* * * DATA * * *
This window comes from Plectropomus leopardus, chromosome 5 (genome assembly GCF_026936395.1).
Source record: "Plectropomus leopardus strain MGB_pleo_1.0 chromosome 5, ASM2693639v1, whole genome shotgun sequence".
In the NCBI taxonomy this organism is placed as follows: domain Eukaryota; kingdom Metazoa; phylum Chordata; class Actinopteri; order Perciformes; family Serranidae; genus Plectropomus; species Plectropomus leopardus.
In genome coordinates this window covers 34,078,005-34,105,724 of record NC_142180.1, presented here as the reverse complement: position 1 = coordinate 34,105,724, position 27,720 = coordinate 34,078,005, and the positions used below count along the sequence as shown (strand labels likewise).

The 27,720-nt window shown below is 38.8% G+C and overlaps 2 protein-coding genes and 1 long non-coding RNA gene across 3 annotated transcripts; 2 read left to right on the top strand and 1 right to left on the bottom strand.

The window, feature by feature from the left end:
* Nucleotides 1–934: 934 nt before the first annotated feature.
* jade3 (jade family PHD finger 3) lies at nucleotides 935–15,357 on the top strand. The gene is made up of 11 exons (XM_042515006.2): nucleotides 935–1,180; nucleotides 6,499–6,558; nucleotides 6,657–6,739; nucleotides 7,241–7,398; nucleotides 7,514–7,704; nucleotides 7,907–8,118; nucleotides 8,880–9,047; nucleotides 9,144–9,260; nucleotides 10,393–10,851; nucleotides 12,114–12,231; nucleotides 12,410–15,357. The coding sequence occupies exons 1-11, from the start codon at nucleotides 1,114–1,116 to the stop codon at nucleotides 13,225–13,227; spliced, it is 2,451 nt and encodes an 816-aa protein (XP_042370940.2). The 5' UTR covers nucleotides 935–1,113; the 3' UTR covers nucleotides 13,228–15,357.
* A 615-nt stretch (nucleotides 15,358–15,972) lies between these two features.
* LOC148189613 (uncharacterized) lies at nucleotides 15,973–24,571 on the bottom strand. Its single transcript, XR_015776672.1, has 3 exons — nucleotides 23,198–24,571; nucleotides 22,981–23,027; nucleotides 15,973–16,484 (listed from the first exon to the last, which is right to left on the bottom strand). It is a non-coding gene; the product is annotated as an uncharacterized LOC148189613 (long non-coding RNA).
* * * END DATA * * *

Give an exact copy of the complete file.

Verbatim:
This window comes from Plectropomus leopardus, chromosome 5 (genome assembly GCF_026936395.1).
Source record: "Plectropomus leopardus strain MGB_pleo_1.0 chromosome 5, ASM2693639v1, whole genome shotgun sequence".
In the NCBI taxonomy this organism is placed as follows: domain Eukaryota; kingdom Metazoa; phylum Chordata; class Actinopteri; order Perciformes; family Serranidae; genus Plectropomus; species Plectropomus leopardus.
In genome coordinates this window covers 34,078,005-34,105,724 of record NC_142180.1, presented here as the reverse complement: position 1 = coordinate 34,105,724, position 27,720 = coordinate 34,078,005, and the positions used below count along the sequence as shown (strand labels likewise).

The 27,720-nt window shown below is 38.8% G+C and overlaps 2 protein-coding genes and 1 long non-coding RNA gene across 3 annotated transcripts; 2 read left to right on the top strand and 1 right to left on the bottom strand.

The window, feature by feature from the left end:
* Nucleotides 1–934: 934 nt before the first annotated feature.
* jade3 (jade family PHD finger 3) lies at nucleotides 935–15,357 on the top strand. The gene is made up of 11 exons (XM_042515006.2): nucleotides 935–1,180; nucleotides 6,499–6,558; nucleotides 6,657–6,739; nucleotides 7,241–7,398; nucleotides 7,514–7,704; nucleotides 7,907–8,118; nucleotides 8,880–9,047; nucleotides 9,144–9,260; nucleotides 10,393–10,851; nucleotides 12,114–12,231; nucleotides 12,410–15,357. The coding sequence occupies exons 1-11, from the start codon at nucleotides 1,114–1,116 to the stop codon at nucleotides 13,225–13,227; spliced, it is 2,451 nt and encodes an 816-aa protein (XP_042370940.2). The 5' UTR covers nucleotides 935–1,113; the 3' UTR covers nucleotides 13,228–15,357.
* A 615-nt stretch (nucleotides 15,358–15,972) lies between these two features.
* LOC148189613 (uncharacterized) lies at nucleotides 15,973–24,571 on the bottom strand. Its single transcript, XR_015776672.1, has 3 exons — nucleotides 23,198–24,571; nucleotides 22,981–23,027; nucleotides 15,973–16,484 (listed from the first exon to the last, which is right to left on the bottom strand). It is a non-coding gene; the product is annotated as an uncharacterized LOC148189613 (long non-coding RNA).